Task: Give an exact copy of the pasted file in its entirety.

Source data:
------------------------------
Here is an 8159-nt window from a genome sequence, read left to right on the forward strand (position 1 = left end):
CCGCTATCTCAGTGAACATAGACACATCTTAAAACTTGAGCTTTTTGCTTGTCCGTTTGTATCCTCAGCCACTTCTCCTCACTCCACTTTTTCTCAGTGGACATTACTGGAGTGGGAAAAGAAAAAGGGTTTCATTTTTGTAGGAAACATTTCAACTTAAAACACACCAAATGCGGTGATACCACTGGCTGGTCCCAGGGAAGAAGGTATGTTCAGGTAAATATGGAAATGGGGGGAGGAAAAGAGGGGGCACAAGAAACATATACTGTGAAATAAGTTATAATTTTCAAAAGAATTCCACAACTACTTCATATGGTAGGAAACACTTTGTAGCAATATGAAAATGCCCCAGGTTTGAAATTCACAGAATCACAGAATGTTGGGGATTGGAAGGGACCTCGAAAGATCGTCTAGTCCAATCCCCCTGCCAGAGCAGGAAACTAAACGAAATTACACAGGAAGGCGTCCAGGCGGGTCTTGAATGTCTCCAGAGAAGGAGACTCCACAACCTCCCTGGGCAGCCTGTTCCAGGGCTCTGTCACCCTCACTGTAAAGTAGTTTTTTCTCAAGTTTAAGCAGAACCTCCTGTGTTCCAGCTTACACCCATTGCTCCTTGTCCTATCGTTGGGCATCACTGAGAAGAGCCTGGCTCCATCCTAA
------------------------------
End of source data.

Here is an 8159-nt window from a genome sequence, read left to right on the forward strand (position 1 = left end):
CCGCTATCTCAGTGAACATAGACACATCTTAAAACTTGAGCTTTTTGCTTGTCCGTTTGTATCCTCAGCCACTTCTCCTCACTCCACTTTTTCTCAGTGGACATTACTGGAGTGGGAAAAGAAAAAGGGTTTCATTTTTGTAGGAAACATTTCAACTTAAAACACACCAAATGCGGTGATACCACTGGCTGGTCCCAGGGAAGAAGGTATGTTCAGGTAAATATGGAAATGGGGGGAGGAAAAGAGGGGGCACAAGAAACATATACTGTGAAATAAGTTATAATTTTCAAAAGAATTCCACAACTACTTCATATGGTAGGAAACACTTTGTAGCAATATGAAAATGCCCCAGGTTTGAAATTCACAGAATCACAGAATGTTGGGGATTGGAAGGGACCTCGAAAGATCGTCTAGTCCAATCCCCCTGCCAGAGCAGGAAACTAAACGAAATTACACAGGAAGGCGTCCAGGCGGGTCTTGAATGTCTCCAGAGAAGGAGACTCCACAACCTCCCTGGGCAGCCTGTTCCAGGGCTCTGTCACCCTCACTGTAAAGTAGTTTTTTCTCAAGTTTAAGCAGAACCTCCTGTGTTCCAGCTTACACCCATTGCTCCTTGTCCTATCGTTGGGCATCACTGAGAAGAGCCTGGCTCCATCCTAA